I agree that, in the hierarchy of sins, murder outranks sectarian intimidation. However, are not the folks who do the former also the perpetrators, generally speaking, of the latter?

    Karl Rove: “you’ll then realise that while we good guys want to stamp sectarianism out, we’re nowhere near foolish enough to think the most bitterly sectarian people in Northern Ireland are going to be any use in that crusade.”

    Ah, yes — the ordinary “decent” Unionist. Tell you what, Karl. With all this wanting, you’d think some action might manage to eke its way into play. Words are nice, but they are no match for deeds.

    Karl Rove: “And who are the most bitterly sectarian people in Northern Ireland?”

    Well, take a look at whose still out killing folks over the wrong jersey and get back to me.

  • Briso

    Could all my fellow taigs please STFU? I can’t hear a damn thing in here.

  • Yeah, the symbol currently known as Titwad, “sectarianism is ok as long as [the Orange sewers] are not acting it out (crap) and it is all marty’s fault. Why look within, when you can blame the Taigs, eh?” Obviously when I wrote, ‘Obscene slogans like ‘KAT’ are repulsive; the people who pen them should be charged with something, and the rest of us should be glad there are so very few of them’, that’s just what I meant. Well done you for defying reason, common sense and a basic grasp of English, and figuring out my hidden meaning. My God, and to think I almost got away with it. Damn you pesky Provettes!

  • Dread Cthulhu

    FD: “I must ask why you come to slugger as you don’t seem to wait for answers from others just make up the ones you want to hear? ”

    Are you saying that we’re inaccurate or simply inconvenient?

  • Ziznivy

    “I would like to urge posters to avoid the temptation to engage in ‘whataboutery’ in their contributions and instead treat each post on its merits as the genuine thoughts and sentiments of each respective contributor.”

    Yes indeed. Let’s leave the whataboutery behind and get stuck into the virulent unionist bashing that is increasingly this site’s trademark.

    There are some extremely distasteful facets of some bonfires without a doubt. No-one would defend a flag saying kill all taigs being burned. In the context of a intemperate display by mainly young and uneducated people it is hardly as surprising or as sinister as it is painted. Sadly atavistic hatreds exist on both sides of the divide here, but I see this flag as something akin to the kind of pantomime displays of hatred some football fans indulge in regarding their rivals.

  • idunnomeself

    I thought this thread was a Sinn Fein asking Unionists for their experiences of this part of Ni culture, in order to broaden his knowledge about it.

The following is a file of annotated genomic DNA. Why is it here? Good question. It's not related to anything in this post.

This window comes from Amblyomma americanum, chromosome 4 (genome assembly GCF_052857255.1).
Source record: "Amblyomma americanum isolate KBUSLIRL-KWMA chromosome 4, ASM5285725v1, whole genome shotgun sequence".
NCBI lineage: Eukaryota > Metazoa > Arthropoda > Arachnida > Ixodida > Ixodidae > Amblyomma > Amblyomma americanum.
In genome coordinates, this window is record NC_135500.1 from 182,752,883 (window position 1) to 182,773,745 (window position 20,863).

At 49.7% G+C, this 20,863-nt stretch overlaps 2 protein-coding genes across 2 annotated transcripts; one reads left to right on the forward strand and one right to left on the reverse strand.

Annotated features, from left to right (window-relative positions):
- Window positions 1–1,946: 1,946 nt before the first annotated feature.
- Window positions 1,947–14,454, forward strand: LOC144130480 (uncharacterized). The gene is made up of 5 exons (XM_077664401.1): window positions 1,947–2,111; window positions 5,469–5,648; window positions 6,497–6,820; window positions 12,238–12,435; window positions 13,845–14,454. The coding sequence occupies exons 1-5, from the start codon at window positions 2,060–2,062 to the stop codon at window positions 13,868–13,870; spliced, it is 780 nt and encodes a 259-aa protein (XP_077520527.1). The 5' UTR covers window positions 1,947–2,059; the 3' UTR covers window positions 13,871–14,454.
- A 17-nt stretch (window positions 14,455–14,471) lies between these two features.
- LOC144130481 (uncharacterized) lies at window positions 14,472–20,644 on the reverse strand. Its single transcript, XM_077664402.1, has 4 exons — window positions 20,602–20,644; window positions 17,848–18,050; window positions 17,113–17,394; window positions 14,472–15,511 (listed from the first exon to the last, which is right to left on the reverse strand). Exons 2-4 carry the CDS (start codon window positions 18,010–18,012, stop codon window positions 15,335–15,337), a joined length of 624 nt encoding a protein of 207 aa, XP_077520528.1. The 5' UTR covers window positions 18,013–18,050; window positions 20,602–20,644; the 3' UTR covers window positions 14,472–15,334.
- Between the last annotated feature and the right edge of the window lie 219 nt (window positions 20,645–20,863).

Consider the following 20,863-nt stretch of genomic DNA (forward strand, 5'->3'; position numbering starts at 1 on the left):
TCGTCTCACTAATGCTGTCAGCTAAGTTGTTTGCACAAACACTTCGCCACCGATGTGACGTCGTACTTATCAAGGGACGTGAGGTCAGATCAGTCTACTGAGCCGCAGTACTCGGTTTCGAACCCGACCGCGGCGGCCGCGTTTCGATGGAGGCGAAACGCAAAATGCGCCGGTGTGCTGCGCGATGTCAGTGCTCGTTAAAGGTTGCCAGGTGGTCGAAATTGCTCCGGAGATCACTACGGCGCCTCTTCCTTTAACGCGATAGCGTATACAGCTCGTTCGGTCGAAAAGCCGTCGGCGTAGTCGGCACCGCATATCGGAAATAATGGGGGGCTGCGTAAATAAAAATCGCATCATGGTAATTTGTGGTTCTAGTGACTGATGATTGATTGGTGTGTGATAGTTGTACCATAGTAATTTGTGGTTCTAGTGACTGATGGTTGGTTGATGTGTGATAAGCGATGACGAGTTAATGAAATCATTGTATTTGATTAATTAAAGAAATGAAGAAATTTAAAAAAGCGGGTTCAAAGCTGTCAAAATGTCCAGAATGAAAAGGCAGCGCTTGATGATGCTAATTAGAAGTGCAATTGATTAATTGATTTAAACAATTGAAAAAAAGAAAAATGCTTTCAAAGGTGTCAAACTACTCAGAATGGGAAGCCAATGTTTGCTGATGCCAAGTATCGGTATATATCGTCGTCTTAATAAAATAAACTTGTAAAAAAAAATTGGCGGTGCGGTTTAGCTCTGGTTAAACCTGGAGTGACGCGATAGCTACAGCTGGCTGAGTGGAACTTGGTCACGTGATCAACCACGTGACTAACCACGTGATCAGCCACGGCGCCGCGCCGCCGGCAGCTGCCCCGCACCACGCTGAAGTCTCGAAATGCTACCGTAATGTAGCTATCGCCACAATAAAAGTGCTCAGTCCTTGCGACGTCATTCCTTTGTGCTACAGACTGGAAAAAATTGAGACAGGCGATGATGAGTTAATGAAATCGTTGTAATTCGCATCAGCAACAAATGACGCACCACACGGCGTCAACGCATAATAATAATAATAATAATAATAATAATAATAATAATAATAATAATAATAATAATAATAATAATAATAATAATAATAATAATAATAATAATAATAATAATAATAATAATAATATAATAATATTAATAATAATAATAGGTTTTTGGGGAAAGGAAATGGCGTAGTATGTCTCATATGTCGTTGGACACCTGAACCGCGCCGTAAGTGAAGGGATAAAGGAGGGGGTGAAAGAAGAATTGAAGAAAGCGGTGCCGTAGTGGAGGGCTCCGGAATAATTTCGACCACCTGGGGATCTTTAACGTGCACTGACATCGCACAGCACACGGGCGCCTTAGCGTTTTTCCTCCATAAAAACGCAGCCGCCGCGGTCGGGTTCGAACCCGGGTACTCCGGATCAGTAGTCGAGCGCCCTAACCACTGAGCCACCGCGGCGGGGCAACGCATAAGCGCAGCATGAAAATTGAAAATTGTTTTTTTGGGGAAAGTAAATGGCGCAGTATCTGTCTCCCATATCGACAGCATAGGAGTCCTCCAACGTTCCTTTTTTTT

I respect Chris for doing this, I trust he will read our comments with an open mind and use them to inform his, and his party collegues, views.

    Unfortunately straight away the thread is filled with people telling me what bonfires mean to me. Apparantly they are very bad things, and I am a nasty person if I even admit that I have ever attended one.

    I’ll tell you tomorrow what I think about what goes on tonight in my neighbourhood and i will be honest, if I manage to get any tourists/ immigrants to come with me I’ll tell you what they think too

  • george

    “akin to the kind of pantomime displays of hatred some football fans indulge in regarding their rivals.”

    KAT – kill All Taigs

    ATAT – All Taigs Are Targets

    Some pantomime !!

  • Stephen Copeland

    Ziznivy,

    I see this flag as something akin to the kind of pantomime displays of hatred some football fans indulge in regarding their rivals.

    That comment is entirely indefensible.

    You are trying to minimise the very real threat that the people who build these bonfires pose to ordinary Catholics. To even use a word like ‘pantomime’ shows a complete lack of understanding, both of the murderous activities of loyalists past and present, and indeed even the damage they are causing to their own communities.

    How many murders, stabbings, rapes, beatings, devestated streetscapes and frightened lives do you think an average ‘pantomime’ involves?

  • Posted by Dread Cthulhu on Jul 11, 2006 @ 04:15 PM

    Karl Rove: “Obscene slogans like ‘KAT’ are repulsive; the people who pen them should be charged with something, and the rest of us should be glad there are so very few of them. Murdering people is worse than daubing letters on flags.”

    And yet, most of the Unionist simply “tut tut” and go about their business, preferring to avert their eyes and subscribe to the silly notion that those slogans are meant to honor some Danish football player or some such.

    I agree that, in the hierarchy of sins, murder outranks sectarian intimidation. However, are not the folks who do the former also the perpetrators, generally speaking, of the latter?